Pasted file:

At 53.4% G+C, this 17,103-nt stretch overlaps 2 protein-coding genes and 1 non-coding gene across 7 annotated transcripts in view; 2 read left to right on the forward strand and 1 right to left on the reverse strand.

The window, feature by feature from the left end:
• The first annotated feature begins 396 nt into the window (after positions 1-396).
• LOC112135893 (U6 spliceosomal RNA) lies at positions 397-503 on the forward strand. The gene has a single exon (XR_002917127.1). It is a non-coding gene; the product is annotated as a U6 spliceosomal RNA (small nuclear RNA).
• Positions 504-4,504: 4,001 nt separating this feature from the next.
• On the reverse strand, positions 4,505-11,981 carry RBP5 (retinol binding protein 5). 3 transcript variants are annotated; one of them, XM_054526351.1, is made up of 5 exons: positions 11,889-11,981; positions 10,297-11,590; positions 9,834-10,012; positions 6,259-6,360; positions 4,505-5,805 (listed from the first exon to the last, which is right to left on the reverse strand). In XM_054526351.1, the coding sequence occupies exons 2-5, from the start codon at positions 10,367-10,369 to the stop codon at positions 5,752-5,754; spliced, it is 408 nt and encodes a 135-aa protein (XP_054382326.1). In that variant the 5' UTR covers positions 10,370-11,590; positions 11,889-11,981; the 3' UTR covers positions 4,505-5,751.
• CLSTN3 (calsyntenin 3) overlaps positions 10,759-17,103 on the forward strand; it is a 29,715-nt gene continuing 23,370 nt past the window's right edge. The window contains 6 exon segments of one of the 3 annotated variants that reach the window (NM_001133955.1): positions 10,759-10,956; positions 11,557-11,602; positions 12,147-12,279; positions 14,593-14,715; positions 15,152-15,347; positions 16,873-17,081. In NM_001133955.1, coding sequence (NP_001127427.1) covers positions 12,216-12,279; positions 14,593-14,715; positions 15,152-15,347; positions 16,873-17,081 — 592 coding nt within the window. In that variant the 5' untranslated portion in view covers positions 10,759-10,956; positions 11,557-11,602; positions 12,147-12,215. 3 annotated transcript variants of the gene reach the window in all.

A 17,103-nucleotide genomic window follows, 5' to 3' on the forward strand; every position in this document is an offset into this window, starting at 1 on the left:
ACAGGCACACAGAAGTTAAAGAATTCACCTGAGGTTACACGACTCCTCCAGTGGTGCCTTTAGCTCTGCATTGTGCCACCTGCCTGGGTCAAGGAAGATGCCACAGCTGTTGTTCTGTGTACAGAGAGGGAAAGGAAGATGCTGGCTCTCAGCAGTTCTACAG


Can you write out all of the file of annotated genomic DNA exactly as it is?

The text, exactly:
At 53.4% G+C, this 17,103-nt stretch overlaps 2 protein-coding genes and 1 non-coding gene across 7 annotated transcripts in view; 2 read left to right on the forward strand and 1 right to left on the reverse strand.

The window, feature by feature from the left end:
• The first annotated feature begins 396 nt into the window (after positions 1-396).
• LOC112135893 (U6 spliceosomal RNA) lies at positions 397-503 on the forward strand. The gene has a single exon (XR_002917127.1). It is a non-coding gene; the product is annotated as a U6 spliceosomal RNA (small nuclear RNA).
• Positions 504-4,504: 4,001 nt separating this feature from the next.
• On the reverse strand, positions 4,505-11,981 carry RBP5 (retinol binding protein 5). 3 transcript variants are annotated; one of them, XM_054526351.1, is made up of 5 exons: positions 11,889-11,981; positions 10,297-11,590; positions 9,834-10,012; positions 6,259-6,360; positions 4,505-5,805 (listed from the first exon to the last, which is right to left on the reverse strand). In XM_054526351.1, the coding sequence occupies exons 2-5, from the start codon at positions 10,367-10,369 to the stop codon at positions 5,752-5,754; spliced, it is 408 nt and encodes a 135-aa protein (XP_054382326.1). In that variant the 5' UTR covers positions 10,370-11,590; positions 11,889-11,981; the 3' UTR covers positions 4,505-5,751.
• CLSTN3 (calsyntenin 3) overlaps positions 10,759-17,103 on the forward strand; it is a 29,715-nt gene continuing 23,370 nt past the window's right edge. The window contains 6 exon segments of one of the 3 annotated variants that reach the window (NM_001133955.1): positions 10,759-10,956; positions 11,557-11,602; positions 12,147-12,279; positions 14,593-14,715; positions 15,152-15,347; positions 16,873-17,081. In NM_001133955.1, coding sequence (NP_001127427.1) covers positions 12,216-12,279; positions 14,593-14,715; positions 15,152-15,347; positions 16,873-17,081 — 592 coding nt within the window. In that variant the 5' untranslated portion in view covers positions 10,759-10,956; positions 11,557-11,602; positions 12,147-12,215. 3 annotated transcript variants of the gene reach the window in all.

A 17,103-nucleotide genomic window follows, 5' to 3' on the forward strand; every position in this document is an offset into this window, starting at 1 on the left:
ACAGGCACACAGAAGTTAAAGAATTCACCTGAGGTTACACGACTCCTCCAGTGGTGCCTTTAGCTCTGCATTGTGCCACCTGCCTGGGTCAAGGAAGATGCCACAGCTGTTGTTCTGTGTACAGAGAGGGAAAGGAAGATGCTGGCTCTCAGCAGTTCTACAG